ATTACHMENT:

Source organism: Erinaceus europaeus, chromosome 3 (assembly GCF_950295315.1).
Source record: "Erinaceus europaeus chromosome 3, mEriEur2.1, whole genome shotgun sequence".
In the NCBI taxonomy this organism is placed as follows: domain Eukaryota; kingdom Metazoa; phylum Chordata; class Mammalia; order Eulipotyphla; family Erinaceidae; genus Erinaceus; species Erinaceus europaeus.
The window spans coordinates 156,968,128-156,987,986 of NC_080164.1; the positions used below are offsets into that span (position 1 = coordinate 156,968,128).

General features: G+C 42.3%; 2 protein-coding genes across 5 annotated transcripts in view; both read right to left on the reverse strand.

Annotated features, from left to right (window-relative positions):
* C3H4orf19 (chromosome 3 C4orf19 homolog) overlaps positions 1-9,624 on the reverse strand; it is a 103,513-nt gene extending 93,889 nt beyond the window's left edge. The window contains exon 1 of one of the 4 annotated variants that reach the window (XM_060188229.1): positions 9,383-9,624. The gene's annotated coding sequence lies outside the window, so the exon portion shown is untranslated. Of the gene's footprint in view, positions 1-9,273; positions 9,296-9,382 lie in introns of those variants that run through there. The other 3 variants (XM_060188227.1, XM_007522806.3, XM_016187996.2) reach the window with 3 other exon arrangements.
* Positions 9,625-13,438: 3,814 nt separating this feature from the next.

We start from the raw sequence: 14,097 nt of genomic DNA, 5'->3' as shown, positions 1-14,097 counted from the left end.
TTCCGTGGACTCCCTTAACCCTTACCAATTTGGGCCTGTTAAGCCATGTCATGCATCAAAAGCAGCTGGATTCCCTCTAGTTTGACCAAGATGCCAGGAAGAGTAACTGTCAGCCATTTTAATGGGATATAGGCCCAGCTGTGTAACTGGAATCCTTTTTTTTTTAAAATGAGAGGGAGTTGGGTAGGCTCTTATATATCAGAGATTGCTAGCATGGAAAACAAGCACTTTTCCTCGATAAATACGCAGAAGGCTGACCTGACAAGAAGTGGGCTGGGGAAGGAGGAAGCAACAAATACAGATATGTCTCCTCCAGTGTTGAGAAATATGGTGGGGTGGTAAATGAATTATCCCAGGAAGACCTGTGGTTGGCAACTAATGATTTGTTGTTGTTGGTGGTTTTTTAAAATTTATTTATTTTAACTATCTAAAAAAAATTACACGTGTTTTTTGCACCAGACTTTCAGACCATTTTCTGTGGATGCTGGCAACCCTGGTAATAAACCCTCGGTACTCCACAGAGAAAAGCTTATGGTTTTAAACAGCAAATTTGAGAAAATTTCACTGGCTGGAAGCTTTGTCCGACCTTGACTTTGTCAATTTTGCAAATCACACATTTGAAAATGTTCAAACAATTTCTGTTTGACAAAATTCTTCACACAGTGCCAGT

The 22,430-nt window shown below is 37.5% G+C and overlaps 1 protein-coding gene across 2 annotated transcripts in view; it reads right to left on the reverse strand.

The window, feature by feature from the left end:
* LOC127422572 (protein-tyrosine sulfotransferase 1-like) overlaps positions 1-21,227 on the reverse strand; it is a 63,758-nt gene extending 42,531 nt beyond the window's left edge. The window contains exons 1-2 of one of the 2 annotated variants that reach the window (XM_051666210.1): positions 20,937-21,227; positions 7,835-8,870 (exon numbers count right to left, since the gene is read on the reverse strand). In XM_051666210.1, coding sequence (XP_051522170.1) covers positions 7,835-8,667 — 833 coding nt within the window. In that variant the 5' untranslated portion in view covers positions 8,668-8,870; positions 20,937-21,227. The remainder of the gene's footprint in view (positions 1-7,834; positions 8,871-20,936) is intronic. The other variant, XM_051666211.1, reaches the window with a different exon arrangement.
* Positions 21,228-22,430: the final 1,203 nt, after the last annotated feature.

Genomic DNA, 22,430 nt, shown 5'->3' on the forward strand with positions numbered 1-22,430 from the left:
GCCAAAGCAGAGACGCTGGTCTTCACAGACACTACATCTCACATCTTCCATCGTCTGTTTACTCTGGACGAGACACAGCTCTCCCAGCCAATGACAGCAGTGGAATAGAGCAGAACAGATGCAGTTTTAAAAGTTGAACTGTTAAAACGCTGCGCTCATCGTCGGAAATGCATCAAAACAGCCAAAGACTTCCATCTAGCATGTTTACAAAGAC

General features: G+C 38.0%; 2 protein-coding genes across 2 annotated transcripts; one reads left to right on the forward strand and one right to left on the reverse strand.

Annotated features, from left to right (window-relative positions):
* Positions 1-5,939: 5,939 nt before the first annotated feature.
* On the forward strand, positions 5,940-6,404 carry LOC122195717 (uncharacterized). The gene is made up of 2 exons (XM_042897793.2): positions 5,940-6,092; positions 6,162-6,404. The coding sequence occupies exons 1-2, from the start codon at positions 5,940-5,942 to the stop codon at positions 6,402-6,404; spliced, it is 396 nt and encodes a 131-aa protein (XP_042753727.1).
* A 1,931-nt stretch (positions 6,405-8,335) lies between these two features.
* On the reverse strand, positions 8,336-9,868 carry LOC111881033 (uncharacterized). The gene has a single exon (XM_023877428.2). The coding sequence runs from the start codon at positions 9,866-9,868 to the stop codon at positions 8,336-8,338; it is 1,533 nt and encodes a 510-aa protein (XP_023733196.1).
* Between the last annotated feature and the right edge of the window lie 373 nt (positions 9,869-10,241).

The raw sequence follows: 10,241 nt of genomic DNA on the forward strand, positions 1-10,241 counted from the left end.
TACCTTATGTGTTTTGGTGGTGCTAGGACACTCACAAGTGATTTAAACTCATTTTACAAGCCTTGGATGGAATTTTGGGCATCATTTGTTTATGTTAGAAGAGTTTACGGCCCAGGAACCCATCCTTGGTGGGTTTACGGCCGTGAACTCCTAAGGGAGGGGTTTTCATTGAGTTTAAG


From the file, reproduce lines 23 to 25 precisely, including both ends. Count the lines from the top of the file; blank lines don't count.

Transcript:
* Between the last annotated feature and the right edge of the window lie 373 nt (positions 9,869-10,241).

The raw sequence follows: 10,241 nt of genomic DNA on the forward strand, positions 1-10,241 counted from the left end.
TACCTTATGTGTTTTGGTGGTGCTAGGACACTCACAAGTGATTTAAACTCATTTTACAAGCCTTGGATGGAATTTTGGGCATCATTTGTTTATGTTAGAAGAGTTTACGGCCCAGGAACCCATCCTTGGTGGGTTTACGGCCGTGAACTCCTAAGGGAGGGGTTTTCATTGAGTTTAAG